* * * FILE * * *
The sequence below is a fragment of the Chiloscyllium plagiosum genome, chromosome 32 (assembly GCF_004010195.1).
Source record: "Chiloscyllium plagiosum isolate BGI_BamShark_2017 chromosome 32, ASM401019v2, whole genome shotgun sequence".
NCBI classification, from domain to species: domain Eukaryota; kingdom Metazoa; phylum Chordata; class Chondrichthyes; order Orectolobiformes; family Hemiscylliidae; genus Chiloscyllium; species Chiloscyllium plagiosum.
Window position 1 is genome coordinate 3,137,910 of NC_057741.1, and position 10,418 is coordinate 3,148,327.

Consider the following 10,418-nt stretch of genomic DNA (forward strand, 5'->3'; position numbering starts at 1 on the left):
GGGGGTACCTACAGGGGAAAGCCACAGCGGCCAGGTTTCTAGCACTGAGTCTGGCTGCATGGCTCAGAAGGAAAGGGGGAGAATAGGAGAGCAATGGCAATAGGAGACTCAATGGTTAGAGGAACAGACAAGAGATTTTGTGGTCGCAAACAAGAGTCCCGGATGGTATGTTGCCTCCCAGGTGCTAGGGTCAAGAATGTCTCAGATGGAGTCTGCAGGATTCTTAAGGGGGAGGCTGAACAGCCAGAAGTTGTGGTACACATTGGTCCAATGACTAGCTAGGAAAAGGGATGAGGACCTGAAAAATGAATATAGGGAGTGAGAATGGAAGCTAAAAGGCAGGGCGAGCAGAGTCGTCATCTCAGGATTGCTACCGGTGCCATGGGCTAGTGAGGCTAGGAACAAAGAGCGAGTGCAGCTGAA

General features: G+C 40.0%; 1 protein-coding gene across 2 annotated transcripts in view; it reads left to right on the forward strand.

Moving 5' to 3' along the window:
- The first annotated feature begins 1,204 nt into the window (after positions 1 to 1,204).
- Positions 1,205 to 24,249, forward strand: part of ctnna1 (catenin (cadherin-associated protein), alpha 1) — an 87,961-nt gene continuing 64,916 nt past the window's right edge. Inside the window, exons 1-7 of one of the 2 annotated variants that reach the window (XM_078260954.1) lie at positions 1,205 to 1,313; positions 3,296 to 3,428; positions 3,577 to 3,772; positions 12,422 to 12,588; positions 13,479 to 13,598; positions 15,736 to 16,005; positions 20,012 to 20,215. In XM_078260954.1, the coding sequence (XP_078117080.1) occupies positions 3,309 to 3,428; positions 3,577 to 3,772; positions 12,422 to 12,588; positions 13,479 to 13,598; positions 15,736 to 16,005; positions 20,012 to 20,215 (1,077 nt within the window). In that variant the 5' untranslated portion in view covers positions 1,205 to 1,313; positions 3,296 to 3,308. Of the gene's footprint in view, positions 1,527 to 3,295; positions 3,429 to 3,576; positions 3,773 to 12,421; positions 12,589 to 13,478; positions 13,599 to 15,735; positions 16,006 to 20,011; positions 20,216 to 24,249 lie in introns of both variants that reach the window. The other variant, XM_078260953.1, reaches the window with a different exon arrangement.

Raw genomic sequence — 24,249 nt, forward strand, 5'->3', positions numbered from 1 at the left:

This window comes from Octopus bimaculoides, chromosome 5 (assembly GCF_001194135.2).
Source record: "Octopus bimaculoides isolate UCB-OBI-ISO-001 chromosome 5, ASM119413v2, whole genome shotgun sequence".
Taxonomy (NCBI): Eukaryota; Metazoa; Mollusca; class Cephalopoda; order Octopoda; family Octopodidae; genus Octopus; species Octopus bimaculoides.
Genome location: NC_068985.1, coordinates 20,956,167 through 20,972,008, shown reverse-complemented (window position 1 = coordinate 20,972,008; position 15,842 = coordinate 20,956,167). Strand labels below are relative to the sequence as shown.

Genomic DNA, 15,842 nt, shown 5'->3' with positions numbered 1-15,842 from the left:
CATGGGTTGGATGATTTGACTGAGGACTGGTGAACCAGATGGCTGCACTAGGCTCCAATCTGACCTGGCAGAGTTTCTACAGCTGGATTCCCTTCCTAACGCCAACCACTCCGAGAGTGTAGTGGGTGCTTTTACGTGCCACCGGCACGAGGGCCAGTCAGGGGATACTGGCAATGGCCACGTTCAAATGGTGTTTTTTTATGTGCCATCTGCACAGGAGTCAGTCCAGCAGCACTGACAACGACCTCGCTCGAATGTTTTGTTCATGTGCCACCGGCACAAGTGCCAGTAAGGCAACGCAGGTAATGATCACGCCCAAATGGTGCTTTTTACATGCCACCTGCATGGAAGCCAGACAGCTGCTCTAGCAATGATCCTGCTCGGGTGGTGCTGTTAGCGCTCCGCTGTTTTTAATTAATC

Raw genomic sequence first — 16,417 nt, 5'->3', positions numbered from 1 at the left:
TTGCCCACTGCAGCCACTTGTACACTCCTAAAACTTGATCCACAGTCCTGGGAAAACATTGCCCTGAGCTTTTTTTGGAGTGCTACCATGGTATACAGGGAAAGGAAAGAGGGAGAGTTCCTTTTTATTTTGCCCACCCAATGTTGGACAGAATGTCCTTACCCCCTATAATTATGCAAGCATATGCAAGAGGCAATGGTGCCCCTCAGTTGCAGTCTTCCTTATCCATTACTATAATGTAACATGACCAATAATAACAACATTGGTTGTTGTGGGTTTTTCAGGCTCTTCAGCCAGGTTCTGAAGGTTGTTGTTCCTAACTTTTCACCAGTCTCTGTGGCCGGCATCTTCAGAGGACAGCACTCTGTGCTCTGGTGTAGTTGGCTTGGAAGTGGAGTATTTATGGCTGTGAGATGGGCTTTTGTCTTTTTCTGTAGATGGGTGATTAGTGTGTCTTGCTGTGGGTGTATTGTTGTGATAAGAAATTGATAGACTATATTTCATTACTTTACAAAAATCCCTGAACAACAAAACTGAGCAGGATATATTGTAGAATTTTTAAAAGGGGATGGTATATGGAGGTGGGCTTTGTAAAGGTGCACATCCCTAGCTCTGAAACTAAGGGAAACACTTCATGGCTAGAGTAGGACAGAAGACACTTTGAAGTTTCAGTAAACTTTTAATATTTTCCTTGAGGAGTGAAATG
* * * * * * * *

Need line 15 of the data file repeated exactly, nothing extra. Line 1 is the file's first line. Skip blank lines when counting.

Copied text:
Genome location: NC_068985.1, coordinates 20,956,167 through 20,972,008, shown reverse-complemented (window position 1 = coordinate 20,972,008; position 15,842 = coordinate 20,956,167). Strand labels below are relative to the sequence as shown.